If you had 8 billion dollars and wanted to invest it in the rail industry, would you buy stocks in Canadian Pacific Railway, some other railroad, or build your own shoreline railroad around Chicago?
While brushing up on the latest in the rail industry, there’s a couple numbers that don’t seem to add up. I’m just a simple farmboy whose resume includes the fourth ranked party school in the nation at the time of my graduation. Corporate financing is not my strongest subject matter. Maybe someone can help explain this.
Canadian Pacific Railway has made an offer to buy Norfolk Southern for 27 billion dollars. Norfolk Southern’s CEO has stated 45 billion wouldn’t be enough and more or less told Canadian Pacific to go pound sand, but Canadian Pacific is taking the issue to NS shareholders for a proxy vote. It’s odd enough the sixth largest railroad wants to buy the third largest with Norfolk Southern being roughly twice the size of Canadian Pacific. Nevertheless, the offer is 27 billion on the low and 45 billion on the high end.
Frank Patton who wants to create a shoreline railroad says it will cost 8 billion for a 278 mile railroad from Northern Indiana to Janesville, Wisconsin. Frank Patton supposedly has 14 investors for this speculation project. 27 Billion is the offer for the third largest railroad in North America behind Union Pacific and Burlington Northern Santa Fe and 8 billion to build a 278 mile shortline.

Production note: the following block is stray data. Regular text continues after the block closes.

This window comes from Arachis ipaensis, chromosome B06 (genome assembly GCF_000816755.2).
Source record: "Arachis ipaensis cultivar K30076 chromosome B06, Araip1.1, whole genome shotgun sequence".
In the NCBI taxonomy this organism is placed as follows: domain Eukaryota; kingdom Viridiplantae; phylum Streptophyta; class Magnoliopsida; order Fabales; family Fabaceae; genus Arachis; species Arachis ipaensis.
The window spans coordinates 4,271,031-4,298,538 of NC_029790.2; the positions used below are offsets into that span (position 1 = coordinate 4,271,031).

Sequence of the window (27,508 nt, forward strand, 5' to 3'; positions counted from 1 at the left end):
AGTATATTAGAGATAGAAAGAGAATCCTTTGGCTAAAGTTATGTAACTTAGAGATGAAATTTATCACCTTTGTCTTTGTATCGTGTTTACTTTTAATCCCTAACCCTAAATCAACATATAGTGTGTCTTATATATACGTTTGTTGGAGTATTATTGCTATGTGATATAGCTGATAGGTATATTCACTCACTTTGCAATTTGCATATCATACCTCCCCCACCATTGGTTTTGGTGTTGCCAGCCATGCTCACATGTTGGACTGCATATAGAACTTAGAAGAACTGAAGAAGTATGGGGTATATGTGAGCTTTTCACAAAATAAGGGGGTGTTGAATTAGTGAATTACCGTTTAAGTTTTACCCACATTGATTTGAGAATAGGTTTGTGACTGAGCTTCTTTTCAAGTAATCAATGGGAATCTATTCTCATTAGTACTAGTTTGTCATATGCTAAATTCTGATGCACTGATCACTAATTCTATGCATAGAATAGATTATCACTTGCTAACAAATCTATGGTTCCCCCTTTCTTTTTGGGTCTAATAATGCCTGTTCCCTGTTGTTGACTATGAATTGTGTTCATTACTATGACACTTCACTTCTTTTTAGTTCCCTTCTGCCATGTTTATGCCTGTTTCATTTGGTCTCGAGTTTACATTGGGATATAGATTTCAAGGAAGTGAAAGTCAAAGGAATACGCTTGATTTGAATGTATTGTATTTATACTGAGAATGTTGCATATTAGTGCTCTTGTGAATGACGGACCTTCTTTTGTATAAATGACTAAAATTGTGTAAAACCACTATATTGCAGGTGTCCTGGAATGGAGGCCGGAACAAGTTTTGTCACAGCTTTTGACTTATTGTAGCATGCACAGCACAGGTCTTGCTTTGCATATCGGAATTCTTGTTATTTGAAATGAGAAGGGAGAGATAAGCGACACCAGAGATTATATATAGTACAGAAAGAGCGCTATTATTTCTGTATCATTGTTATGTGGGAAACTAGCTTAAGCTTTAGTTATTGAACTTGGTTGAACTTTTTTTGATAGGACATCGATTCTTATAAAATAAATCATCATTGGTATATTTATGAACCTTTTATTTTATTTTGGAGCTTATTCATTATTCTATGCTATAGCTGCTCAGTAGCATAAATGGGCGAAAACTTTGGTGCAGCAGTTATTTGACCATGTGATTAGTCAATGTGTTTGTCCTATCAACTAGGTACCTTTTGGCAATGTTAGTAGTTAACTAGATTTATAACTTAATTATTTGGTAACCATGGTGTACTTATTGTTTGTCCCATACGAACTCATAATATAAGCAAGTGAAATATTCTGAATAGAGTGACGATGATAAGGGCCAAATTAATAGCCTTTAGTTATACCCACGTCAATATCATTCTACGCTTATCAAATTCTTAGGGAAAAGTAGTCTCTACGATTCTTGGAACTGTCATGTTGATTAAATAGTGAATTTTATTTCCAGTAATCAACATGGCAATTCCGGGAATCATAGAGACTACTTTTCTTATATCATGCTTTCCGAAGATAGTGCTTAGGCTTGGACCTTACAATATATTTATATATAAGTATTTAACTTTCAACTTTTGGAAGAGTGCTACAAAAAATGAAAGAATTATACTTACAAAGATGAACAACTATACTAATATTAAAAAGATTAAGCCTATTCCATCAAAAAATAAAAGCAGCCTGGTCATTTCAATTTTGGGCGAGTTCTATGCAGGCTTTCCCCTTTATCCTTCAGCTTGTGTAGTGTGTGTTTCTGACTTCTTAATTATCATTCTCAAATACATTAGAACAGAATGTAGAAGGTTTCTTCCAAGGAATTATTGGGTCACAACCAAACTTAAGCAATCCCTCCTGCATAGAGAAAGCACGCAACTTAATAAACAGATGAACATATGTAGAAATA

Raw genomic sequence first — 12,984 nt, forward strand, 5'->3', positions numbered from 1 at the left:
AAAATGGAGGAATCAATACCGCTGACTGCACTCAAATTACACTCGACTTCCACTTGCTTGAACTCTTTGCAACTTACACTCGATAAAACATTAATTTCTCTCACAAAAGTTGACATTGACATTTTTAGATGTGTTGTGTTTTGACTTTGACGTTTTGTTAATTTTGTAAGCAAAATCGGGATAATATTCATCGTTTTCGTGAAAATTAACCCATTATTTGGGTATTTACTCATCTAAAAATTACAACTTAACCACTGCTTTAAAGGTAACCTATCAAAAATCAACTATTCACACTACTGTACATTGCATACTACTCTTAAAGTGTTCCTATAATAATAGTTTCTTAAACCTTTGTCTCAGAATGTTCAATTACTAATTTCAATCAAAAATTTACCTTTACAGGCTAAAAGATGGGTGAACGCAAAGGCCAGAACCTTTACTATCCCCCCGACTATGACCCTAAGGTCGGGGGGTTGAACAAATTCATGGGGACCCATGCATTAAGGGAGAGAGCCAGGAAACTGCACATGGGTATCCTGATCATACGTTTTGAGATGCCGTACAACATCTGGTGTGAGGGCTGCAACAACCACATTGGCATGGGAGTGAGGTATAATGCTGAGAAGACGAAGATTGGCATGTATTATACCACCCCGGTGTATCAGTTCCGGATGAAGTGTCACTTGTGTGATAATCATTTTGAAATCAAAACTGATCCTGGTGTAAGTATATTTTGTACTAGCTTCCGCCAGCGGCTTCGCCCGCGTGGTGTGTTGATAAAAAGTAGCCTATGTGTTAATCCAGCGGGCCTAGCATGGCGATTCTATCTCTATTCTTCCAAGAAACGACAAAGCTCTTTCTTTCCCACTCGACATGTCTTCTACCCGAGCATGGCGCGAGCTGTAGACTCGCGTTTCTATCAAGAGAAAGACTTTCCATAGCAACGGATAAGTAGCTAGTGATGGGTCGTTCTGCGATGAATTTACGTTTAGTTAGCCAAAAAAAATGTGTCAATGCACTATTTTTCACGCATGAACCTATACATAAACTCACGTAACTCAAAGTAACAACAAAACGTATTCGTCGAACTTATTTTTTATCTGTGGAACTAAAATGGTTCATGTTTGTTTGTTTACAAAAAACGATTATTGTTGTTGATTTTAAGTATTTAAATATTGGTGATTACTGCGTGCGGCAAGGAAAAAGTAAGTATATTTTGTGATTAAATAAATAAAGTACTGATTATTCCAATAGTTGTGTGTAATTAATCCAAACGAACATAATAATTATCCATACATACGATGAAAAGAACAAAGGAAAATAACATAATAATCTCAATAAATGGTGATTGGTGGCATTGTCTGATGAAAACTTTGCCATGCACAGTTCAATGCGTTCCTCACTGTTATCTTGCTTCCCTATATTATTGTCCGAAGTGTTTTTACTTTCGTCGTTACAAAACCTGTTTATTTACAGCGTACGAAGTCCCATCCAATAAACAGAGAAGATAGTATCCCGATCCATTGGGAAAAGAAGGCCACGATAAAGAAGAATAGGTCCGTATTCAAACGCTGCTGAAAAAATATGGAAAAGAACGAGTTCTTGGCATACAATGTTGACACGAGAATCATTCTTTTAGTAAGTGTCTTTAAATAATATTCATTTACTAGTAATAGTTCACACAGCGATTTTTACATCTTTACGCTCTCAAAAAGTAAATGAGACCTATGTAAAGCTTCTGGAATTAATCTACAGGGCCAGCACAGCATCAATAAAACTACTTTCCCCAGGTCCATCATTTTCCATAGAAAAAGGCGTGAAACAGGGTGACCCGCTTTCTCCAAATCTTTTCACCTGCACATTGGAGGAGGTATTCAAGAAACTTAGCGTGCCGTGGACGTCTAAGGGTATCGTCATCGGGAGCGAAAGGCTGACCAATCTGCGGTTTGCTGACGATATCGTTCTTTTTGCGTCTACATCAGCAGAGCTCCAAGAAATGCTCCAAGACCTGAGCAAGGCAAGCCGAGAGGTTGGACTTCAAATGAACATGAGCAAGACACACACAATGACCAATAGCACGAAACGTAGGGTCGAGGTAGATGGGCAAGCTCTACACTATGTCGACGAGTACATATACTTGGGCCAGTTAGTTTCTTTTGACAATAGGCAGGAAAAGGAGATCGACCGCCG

This blog is by no means Barron’s, the Financial Times, or the Wall Street Journal but it’s my opinion either Frank Patton or the CEO of Canadian Pacific is out of their minds. (Maybe both of them) Either Canadian Pacific’s offer of 27 billion for the third largest railroad is absurdly low or there is no possible way for a reasonable payback on a loan to build an 8 billion dollar shortline around Chicagoland.
When comparison to 27 billion for Norfolk Southern, you don’t even have to know the specifics about rail tariff rates to figure the return on an 8 billion dollar investment in a shoreline bypass is probably terrible low. Clearly Patton’s shortline dream is going to require a federal guaranteed loan, meaning should Great Lakes Basin go bankrupt and become insolvent, the federal government will cover the loan to the banks. Again, without knowing the specifics other than a measly shortline cost 8 billion to build and Norfolk Southern could fetch between 27 and 45 billion, I’d have to question the wisdom of the federal government cosigning an 8 billion dollar loan.
Again, if you had 8 billion dollars and wanted to invest it in the rail industry, would you buy stocks in Norfolk Southern or build your own shoreline railroad around Chicago? 8 billion buys you more than a quarter of the third largest railroad in North America.
It’s a no brainer. Unless you have somebody with a lot of knowledge in managing a railroad backing you up, the wise investment is to buy the stock in the existing railroad. Kind of makes a guy wonder…who is really the money behind Frank Patton and Great Lakes Basin.